In 1984, Alvaro Rodriguez Arregui rowed in the Head of the Charles regatta for the first time. At that point, he was an international student from Mexico rowing for the Berkshire School.
Thirty-two years later, Rodriguez Arregui is now the successful managing partner of Mexico-based venture capitalist firm Ignia, which invests exclusively in products that help the emerging middle class. And this Saturday’s men’s senior masters singles race will mark his sixth consecutive Head of the Charles race and the 12th of his career.
“It’s been on and off,” Rodriguez Arregui said. “I’m less prepared than I should be, and the conditions will be horrible, but I’m excited.”
Rodriguez Arregui’s rowing career began at Berkshire, and he continued to row for a club team when he attended college in Mexico, before also rowing for the Mexican national team. When he attended Harvard Business School from 1993 to 1995, he rowed for the HBS team and competed in an eight boat in the Head of the Charles.
He only recently returned to rowing, however, and the Head of the Charles became a concrete goal that he could work towards.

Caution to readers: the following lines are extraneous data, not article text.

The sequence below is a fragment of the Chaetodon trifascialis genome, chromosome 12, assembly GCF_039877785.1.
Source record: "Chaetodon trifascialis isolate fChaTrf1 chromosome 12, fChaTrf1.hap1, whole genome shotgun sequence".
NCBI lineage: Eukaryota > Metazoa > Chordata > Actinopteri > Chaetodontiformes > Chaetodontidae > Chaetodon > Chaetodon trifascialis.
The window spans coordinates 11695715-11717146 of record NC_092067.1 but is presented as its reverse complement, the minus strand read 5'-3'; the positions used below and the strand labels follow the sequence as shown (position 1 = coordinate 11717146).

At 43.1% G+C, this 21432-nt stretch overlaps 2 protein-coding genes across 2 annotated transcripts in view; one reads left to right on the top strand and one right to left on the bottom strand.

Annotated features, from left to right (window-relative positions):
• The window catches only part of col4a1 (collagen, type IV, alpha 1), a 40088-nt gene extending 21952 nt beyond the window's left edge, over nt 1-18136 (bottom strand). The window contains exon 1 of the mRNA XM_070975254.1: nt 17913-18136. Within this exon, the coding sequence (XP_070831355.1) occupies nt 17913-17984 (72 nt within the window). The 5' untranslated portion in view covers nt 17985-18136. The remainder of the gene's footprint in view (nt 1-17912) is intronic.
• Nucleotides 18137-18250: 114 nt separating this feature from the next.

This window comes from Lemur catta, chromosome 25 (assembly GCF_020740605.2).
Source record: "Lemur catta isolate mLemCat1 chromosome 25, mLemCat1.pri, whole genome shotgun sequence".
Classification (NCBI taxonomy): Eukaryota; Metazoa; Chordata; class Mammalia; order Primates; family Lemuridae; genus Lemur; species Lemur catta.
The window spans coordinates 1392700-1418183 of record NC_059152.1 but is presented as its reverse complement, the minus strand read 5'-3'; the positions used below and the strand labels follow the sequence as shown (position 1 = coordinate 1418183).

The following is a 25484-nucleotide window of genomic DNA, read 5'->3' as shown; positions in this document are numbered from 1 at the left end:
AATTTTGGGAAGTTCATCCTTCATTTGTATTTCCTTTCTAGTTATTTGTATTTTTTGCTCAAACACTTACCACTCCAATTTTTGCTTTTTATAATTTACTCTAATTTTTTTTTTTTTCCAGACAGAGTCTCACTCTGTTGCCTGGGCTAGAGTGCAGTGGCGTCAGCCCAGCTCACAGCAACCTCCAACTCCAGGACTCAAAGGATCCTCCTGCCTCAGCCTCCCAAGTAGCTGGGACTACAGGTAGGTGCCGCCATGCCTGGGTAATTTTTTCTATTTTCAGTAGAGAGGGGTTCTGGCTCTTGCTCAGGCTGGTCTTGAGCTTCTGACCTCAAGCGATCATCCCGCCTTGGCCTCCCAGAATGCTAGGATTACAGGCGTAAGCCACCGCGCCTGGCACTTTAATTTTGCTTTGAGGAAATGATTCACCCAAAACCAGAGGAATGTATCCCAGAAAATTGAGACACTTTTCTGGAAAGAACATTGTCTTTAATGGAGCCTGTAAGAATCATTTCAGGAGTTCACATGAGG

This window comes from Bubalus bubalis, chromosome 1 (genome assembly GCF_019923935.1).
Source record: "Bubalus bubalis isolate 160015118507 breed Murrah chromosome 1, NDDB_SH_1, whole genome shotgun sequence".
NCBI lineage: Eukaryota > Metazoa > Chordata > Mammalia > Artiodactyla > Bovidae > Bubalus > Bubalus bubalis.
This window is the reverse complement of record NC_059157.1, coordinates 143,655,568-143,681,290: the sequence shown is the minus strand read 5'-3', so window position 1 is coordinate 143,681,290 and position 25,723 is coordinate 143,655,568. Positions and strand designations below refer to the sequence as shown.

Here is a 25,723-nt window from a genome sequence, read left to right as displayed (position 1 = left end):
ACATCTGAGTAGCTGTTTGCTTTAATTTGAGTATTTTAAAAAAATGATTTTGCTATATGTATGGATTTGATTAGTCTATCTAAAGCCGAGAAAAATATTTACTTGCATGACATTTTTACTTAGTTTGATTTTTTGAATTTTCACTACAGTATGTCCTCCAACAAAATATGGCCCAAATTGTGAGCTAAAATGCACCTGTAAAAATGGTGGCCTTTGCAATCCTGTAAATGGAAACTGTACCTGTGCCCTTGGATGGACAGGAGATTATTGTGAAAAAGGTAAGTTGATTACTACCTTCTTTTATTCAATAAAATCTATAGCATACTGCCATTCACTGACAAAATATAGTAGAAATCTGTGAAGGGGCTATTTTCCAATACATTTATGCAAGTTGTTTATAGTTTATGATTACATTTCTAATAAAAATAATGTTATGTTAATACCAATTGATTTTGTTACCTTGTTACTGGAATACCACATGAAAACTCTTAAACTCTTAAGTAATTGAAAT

“I missed it, and I needed something to be in shape,” Rodriguez Arregui said. “ I loved the Head of the Charles, so I said look, why don’t I take that as my objective of my year. That’ll get me back into training, and it’s something that I love doing.”
To train, Rodriguez Arregui fits a consistent training schedule into his busy week. While running his socially minded venture capitalist firm, he aims at training six days a week—three days on the water and three days in the gym.
Although his hometown of Mexico City lacks natural rivers for him to train in, he has been able to get his river training in by using the rowing course that was built for the 1968 Mexico City Olympics.
“It’s always hard to make time, but it depends on how you make it a priority,” Rodriguez Arregui said.
As race day approaches, Rodriguez Arregui has spent the past week here in Cambridge, getting out on the water as early as 6 a.m. and rowing in the dark.
“I’m feeling good,” Rodriguez Arregui said. “If you’re a master, you go by age bracket. So this is the last year in my age bracket. I’m one of the old folks.”
“Next year, I’ll be one of the youngsters.”
Staff writer Jamie Chen can be reached at email@example.com.